BAGHDAD — A decision by the U.S.-led coalition to close a newspaper allied with a radical anti-American cleric began a chain of events that yesterday led to the first widespread armed battles between Shi’ites and coalition forces.
If the clashes continue, the United States and its allies could find themselves battling not only the pro-Saddam holdouts in the so-called Sunni Triangle, who have been behind most of the resistance, but also a radical faction of the majority Shi’ites who initially welcomed U.S. forces.
Black-clad supporters of Shi’ite cleric Moqtada al-Sadr have led a series of daily protests in Baghdad and elsewhere since chief U.S. civil administrator L. Paul Bremer ordered the closure of their newspaper, Al-Hawza, about 10 days ago.
Today, a steel chain with a padlock stamped “U.S. Government Property” seals the paper’s entrance on a busy Baghdad street corner.
“Soldiers surrounded the area and sealed it off. They didn’t tell us beforehand. They just closed the newspaper,” said Ali Ghazi, 21, a second-year college student who moonlights as a security guard at the paper.
The coalition said it closed the newspaper for 60 days because it had been printing false statement likely to incite violence.
The protests gained strength on Friday, when several thousand demonstrators bearing giant posters of Mr. al-Sadr took over a bridge across the Tigris River and marched to the gates of the so-called Green Zone, the coalition’s heavily guarded slice of central Baghdad.
The crowd, while angry, was peaceful.
“This is an Islamic newspaper and it expresses the viewpoints of all people. The press has to be free, and the occupiers have to apply this formula and open the paper,” said Abdul Hussein al-Kasili, a lawyer who attended the march.
Several thousand members of Mr. al-Sadr’s militia, known as the Army of the Mehdi, or messiah, marched through Baghdad in a display of force Saturday.
Yesterday, crowds organized by the militia protested the arrest of an aide to Mr. al-Sadr, Mustafa al-Yacoubi, who coalition officials said will face murder charges in connection with the April 10 killing of Shi’ite cleric Abdel-Majid al-Khoai.
Mr. al-Sadr’s office in Baghdad issued a statement late yesterday in which he said further protests were useless but appeared to call for more violence.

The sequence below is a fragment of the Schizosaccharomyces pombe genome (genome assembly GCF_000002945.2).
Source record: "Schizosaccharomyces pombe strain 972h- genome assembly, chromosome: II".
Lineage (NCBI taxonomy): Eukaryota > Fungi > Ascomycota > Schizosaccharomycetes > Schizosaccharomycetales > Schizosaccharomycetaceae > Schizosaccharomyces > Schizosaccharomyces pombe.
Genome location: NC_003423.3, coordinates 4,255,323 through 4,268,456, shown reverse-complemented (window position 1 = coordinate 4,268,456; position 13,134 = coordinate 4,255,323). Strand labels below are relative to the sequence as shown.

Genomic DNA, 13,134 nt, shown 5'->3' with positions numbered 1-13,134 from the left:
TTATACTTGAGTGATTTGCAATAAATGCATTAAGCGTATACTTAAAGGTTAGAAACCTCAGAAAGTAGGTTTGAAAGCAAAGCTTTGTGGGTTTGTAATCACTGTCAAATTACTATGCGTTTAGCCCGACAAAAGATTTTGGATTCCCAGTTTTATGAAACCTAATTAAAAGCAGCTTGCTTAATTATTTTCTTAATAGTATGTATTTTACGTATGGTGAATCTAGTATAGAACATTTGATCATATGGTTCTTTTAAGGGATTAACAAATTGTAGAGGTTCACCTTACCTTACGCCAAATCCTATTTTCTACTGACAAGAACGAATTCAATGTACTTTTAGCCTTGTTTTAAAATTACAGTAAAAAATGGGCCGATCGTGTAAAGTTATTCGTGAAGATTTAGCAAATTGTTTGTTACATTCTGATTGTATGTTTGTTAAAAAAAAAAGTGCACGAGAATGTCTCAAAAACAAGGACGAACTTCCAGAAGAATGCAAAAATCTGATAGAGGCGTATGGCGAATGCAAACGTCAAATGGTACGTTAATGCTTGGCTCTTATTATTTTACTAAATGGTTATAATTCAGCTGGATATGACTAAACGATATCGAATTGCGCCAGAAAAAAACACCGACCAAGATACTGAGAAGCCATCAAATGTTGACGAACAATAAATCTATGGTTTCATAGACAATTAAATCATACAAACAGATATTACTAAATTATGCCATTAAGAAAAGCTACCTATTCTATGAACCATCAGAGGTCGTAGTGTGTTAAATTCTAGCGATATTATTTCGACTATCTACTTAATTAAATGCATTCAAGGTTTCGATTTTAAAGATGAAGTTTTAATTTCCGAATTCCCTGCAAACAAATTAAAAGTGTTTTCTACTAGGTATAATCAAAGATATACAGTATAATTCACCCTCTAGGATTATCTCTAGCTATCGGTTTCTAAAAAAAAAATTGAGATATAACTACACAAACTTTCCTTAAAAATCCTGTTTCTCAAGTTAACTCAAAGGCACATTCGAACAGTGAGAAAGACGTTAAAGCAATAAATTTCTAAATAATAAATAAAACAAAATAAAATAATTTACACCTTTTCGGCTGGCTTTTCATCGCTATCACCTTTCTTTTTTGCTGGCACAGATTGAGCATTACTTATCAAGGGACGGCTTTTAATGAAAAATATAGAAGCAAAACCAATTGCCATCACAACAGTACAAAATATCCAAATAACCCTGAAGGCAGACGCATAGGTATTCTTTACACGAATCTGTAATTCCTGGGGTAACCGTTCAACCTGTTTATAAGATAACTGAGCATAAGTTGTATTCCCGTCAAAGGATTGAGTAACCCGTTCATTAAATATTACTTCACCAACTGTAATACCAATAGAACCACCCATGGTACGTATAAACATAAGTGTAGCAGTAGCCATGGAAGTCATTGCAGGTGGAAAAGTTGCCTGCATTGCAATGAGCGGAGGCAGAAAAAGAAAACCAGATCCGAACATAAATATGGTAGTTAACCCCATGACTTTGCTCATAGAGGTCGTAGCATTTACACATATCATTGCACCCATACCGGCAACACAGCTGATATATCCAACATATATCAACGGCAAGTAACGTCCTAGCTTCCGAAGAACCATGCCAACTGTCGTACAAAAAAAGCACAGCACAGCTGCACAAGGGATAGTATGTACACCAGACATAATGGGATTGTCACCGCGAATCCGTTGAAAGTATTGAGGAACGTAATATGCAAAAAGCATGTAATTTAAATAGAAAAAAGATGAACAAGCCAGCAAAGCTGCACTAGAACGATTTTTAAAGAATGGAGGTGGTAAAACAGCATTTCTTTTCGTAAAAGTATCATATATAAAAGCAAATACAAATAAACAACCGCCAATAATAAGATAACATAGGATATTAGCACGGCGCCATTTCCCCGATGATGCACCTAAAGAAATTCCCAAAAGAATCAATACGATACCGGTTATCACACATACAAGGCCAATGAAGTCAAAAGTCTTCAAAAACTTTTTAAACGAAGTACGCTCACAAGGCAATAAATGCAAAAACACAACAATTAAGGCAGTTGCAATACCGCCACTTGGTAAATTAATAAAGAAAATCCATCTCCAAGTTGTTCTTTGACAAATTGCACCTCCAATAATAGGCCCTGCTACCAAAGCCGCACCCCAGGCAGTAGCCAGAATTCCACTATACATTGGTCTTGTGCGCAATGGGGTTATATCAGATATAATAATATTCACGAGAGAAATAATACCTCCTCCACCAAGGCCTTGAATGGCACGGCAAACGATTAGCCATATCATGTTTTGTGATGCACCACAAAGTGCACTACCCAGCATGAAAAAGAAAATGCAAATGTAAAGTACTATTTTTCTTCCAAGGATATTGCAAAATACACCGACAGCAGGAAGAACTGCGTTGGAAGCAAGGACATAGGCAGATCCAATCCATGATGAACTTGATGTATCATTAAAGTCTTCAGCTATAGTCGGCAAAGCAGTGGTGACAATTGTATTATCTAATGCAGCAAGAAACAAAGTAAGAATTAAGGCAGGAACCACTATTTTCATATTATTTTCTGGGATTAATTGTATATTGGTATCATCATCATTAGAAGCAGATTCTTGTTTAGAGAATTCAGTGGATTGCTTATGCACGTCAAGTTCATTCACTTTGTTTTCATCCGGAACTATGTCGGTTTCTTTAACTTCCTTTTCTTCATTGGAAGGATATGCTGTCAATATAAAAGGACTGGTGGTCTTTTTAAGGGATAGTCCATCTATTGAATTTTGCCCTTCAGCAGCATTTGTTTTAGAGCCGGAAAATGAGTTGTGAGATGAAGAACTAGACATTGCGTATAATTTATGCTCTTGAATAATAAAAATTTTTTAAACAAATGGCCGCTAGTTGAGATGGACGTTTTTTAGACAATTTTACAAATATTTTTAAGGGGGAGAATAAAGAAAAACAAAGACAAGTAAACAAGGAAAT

“There is no use for demonstrations, as your enemy loves to terrify and suppress opinions, and despises peoples,” said the statement distributed by Mr. al-Sadr’s office in Kufa, south of Baghdad.
“Terrorize your enemy. God will reward you well for what pleases him. It is not possible to remain silent in front of their abuse,” he said, although it was not clear whether he was speaking literally. He also said he would stage a sit-in at a mosque in Kufa.
Attacks on coalition forces until now have come mainly from Sunni Muslims and foreign fighters from elsewhere in the Muslim world.
The Shi’ites, who make up about 60 percent of the nation’s population but suffered under the rule of Saddam Hussein, generally welcomed the overthrow of the dictator and have been far more willing than the Sunnis to accept the coalition presence.
Mr. al-Sadr remains considerably less influential than the more moderate Grand Ayatollah Ali al-Husseini al-Sistani, who called yesterday for demonstrators to “remain calm, to keep a cool head and allow the problem to be resolved through negotiation,” an aide said.
But Mr. al-Sadr’s followers admire his strong denunciations of the United States and, at rallies, often chant their readiness to die for him.
Mr. al-Sadr, 30, takes his claim to legitimacy from his father, Ayatollah Muhammad Sadeq al-Sadr, who was killed by Saddam in 1999. Portraits of the father are hoisted at every gathering, and his sayings are often cited by the younger al-Sadr.
Mr. al-Sadr says he descended through his father from the Prophet Muhammad and, as such, is referred to as “al-sayed,” or master, by fellow Shi’ites.
This article is based in part on wire service reports.